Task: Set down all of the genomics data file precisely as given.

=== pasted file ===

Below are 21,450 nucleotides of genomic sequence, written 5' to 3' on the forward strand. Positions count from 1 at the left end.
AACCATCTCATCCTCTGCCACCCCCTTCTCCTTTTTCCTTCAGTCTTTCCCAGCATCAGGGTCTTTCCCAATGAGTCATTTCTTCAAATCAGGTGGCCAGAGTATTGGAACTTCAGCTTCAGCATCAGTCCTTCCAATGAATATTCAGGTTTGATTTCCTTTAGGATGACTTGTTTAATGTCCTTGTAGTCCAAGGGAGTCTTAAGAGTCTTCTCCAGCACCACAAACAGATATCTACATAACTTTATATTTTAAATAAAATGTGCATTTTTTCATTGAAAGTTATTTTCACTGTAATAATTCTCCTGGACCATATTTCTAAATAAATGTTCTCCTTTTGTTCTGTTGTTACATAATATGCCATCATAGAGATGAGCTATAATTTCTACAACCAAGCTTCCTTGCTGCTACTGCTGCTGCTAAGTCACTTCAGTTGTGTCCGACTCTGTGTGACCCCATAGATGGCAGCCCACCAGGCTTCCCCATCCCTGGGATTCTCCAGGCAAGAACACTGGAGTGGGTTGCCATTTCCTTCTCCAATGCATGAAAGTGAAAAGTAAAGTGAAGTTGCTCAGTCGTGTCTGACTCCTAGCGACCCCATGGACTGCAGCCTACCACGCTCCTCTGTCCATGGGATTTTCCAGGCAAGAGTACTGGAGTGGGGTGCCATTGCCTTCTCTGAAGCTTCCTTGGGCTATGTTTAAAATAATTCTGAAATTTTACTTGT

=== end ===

Below are 21,450 nucleotides of genomic sequence, written 5' to 3' on the forward strand. Positions count from 1 at the left end.
AACCATCTCATCCTCTGCCACCCCCTTCTCCTTTTTCCTTCAGTCTTTCCCAGCATCAGGGTCTTTCCCAATGAGTCATTTCTTCAAATCAGGTGGCCAGAGTATTGGAACTTCAGCTTCAGCATCAGTCCTTCCAATGAATATTCAGGTTTGATTTCCTTTAGGATGACTTGTTTAATGTCCTTGTAGTCCAAGGGAGTCTTAAGAGTCTTCTCCAGCACCACAAACAGATATCTACATAACTTTATATTTTAAATAAAATGTGCATTTTTTCATTGAAAGTTATTTTCACTGTAATAATTCTCCTGGACCATATTTCTAAATAAATGTTCTCCTTTTGTTCTGTTGTTACATAATATGCCATCATAGAGATGAGCTATAATTTCTACAACCAAGCTTCCTTGCTGCTACTGCTGCTGCTAAGTCACTTCAGTTGTGTCCGACTCTGTGTGACCCCATAGATGGCAGCCCACCAGGCTTCCCCATCCCTGGGATTCTCCAGGCAAGAACACTGGAGTGGGTTGCCATTTCCTTCTCCAATGCATGAAAGTGAAAAGTAAAGTGAAGTTGCTCAGTCGTGTCTGACTCCTAGCGACCCCATGGACTGCAGCCTACCACGCTCCTCTGTCCATGGGATTTTCCAGGCAAGAGTACTGGAGTGGGGTGCCATTGCCTTCTCTGAAGCTTCCTTGGGCTATGTTTAAAATAATTCTGAAATTTTACTTGT